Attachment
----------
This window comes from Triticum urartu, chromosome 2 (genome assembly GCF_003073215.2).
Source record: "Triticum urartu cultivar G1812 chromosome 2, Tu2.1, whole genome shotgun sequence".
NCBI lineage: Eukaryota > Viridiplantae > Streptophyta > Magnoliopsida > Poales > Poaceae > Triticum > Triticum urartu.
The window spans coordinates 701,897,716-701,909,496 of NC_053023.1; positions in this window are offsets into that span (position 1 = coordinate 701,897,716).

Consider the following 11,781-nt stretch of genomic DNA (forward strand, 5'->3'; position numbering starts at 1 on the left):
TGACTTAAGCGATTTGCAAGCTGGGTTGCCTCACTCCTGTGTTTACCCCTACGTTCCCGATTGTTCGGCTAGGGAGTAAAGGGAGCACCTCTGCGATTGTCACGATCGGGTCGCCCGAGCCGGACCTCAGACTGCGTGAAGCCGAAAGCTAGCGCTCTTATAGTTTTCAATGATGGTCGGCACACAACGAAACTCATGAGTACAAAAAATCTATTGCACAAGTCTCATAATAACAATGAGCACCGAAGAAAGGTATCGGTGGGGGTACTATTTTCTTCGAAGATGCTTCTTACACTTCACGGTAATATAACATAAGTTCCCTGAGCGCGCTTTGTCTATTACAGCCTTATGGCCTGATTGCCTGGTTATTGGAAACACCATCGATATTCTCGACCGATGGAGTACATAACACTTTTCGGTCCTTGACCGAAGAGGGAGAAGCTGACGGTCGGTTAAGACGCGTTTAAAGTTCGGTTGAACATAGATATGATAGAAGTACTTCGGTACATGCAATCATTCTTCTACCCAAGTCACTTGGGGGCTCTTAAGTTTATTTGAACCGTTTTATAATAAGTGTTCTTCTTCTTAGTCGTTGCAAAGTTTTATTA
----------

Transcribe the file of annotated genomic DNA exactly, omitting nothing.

This window comes from Triticum urartu, chromosome 2 (genome assembly GCF_003073215.2).
Source record: "Triticum urartu cultivar G1812 chromosome 2, Tu2.1, whole genome shotgun sequence".
NCBI lineage: Eukaryota > Viridiplantae > Streptophyta > Magnoliopsida > Poales > Poaceae > Triticum > Triticum urartu.
The window spans coordinates 701,897,716-701,909,496 of NC_053023.1; positions in this window are offsets into that span (position 1 = coordinate 701,897,716).

Consider the following 11,781-nt stretch of genomic DNA (forward strand, 5'->3'; position numbering starts at 1 on the left):
TGACTTAAGCGATTTGCAAGCTGGGTTGCCTCACTCCTGTGTTTACCCCTACGTTCCCGATTGTTCGGCTAGGGAGTAAAGGGAGCACCTCTGCGATTGTCACGATCGGGTCGCCCGAGCCGGACCTCAGACTGCGTGAAGCCGAAAGCTAGCGCTCTTATAGTTTTCAATGATGGTCGGCACACAACGAAACTCATGAGTACAAAAAATCTATTGCACAAGTCTCATAATAACAATGAGCACCGAAGAAAGGTATCGGTGGGGGTACTATTTTCTTCGAAGATGCTTCTTACACTTCACGGTAATATAACATAAGTTCCCTGAGCGCGCTTTGTCTATTACAGCCTTATGGCCTGATTGCCTGGTTATTGGAAACACCATCGATATTCTCGACCGATGGAGTACATAACACTTTTCGGTCCTTGACCGAAGAGGGAGAAGCTGACGGTCGGTTAAGACGCGTTTAAAGTTCGGTTGAACATAGATATGATAGAAGTACTTCGGTACATGCAATCATTCTTCTACCCAAGTCACTTGGGGGCTCTTAAGTTTATTTGAACCGTTTTATAATAAGTGTTCTTCTTCTTAGTCGTTGCAAAGTTTTATTA